First off we want to express our shock at the recent building collapse in Miami FL and our deepest condolences to the families and friends of those lost in this tragic incident.

Steel and Portland cement concrete and saltwater do NOT mix. Over time chloride attack penetrates porous concrete and rusts out the steel reinforcements that are critical to holding the excessive loads in a high rise building.

steel rebar corroding in concreteStructural engineers and builders used to not factor lifespan into the design of these buildings adequately. Frankly many builders figured 40-50 years later they would be gone and it became someone else’s problem, or it simply meant more work.

I showed construction engineers on our local bridge how adding basalt rebars and a better concrete with far more impermeable properties could significantly lengthen the life and lessen repairs.  In a meeting in front of everyone a Union Rep said “We will not use those products because we will run out of work”!

We have hundreds of years of work to do if we started yesterday.

Putting a good steel deeper in the core of a structure — like stainless or galvanized MMX type — then surrounding the outer sections close to the surface with Basalt reinforcements is a solution. Why this has not already been integrated into new designs is puzzling.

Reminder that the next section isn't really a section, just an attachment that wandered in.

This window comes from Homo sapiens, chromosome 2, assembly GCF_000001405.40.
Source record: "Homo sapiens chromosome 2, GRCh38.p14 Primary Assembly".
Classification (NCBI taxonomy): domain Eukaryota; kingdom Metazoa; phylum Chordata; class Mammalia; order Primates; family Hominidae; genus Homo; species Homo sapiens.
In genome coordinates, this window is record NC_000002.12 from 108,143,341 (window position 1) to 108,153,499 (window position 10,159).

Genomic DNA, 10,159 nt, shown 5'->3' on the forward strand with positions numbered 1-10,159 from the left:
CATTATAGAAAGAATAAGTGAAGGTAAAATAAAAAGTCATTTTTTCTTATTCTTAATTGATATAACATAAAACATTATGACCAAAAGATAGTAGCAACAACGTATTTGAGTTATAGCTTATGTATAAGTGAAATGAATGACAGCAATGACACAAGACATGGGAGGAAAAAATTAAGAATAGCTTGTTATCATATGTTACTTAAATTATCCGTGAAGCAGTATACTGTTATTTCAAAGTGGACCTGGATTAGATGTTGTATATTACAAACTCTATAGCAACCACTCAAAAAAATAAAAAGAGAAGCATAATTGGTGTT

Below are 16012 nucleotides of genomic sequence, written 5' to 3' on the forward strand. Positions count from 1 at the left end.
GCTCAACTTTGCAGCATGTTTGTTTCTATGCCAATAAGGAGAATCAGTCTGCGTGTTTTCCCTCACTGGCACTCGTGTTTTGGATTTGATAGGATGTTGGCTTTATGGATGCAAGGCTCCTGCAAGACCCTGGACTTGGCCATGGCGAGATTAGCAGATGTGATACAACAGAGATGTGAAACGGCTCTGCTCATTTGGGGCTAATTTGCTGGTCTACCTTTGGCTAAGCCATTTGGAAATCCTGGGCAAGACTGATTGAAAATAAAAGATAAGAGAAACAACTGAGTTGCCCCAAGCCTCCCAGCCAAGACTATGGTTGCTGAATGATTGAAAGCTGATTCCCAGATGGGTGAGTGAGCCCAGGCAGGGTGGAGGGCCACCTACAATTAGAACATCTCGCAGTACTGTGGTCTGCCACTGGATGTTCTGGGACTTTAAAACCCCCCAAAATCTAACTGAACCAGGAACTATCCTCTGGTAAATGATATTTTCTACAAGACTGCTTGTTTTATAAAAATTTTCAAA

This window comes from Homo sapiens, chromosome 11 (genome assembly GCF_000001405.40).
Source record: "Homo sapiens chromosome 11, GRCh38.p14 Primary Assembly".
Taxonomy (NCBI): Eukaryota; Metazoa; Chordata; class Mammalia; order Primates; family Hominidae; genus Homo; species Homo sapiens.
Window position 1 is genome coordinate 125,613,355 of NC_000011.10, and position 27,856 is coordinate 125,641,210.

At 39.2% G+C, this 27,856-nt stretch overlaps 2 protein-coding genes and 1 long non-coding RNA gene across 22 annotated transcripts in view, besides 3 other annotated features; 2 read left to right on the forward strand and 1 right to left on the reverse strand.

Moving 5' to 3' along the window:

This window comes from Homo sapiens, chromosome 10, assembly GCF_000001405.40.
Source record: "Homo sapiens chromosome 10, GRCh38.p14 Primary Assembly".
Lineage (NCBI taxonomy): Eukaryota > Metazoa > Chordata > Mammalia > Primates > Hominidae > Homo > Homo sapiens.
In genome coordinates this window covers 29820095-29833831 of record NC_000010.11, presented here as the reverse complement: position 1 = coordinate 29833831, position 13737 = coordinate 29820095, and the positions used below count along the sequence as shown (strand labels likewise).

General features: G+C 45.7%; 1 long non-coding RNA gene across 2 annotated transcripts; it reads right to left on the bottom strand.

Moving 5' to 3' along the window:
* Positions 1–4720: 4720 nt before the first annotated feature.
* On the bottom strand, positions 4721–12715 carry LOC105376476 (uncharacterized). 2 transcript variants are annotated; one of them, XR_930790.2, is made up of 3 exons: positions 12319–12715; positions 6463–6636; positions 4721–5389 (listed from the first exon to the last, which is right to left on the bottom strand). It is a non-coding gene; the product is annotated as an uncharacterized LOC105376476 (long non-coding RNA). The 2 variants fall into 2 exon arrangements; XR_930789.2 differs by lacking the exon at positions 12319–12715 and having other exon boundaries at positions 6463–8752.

Basalt rebar is 2-3 times stronger in tension than steel, yet over 70% lighter and will not corrode.

Basalt can be very close to the surface where a  lot of structural forces are most needed. Having the steel deeper in the core and a better concrete with waterproofing additives and basalt all around is the best combination, and longest lasting solution.

It might costs a little more upfront but the long term costs are far less.

Sensible design engineering will incorporate FRP (BFRP for basalt) into buildings of the future. More geo-polymer cements, more high and ultra high performance concretes which do not allow chloride ingress – enhanced with basalt instead of steel is the best solution.

Pilings, foundations, slabs and balconies which today are all prone to failure over time need to be re-engineered with the materials we have, and have been proven.

Basalt mini-bars are also now available — toothpick size macro fibers — that can be used in slabs and completely eliminate rebar! Adding them in general would make whole sections of concrete more ductile, and significantly add tensile and elastic modulus.

It is time – lifespan is a huge part of costs. Build new and repair existing with basalt reinforcement!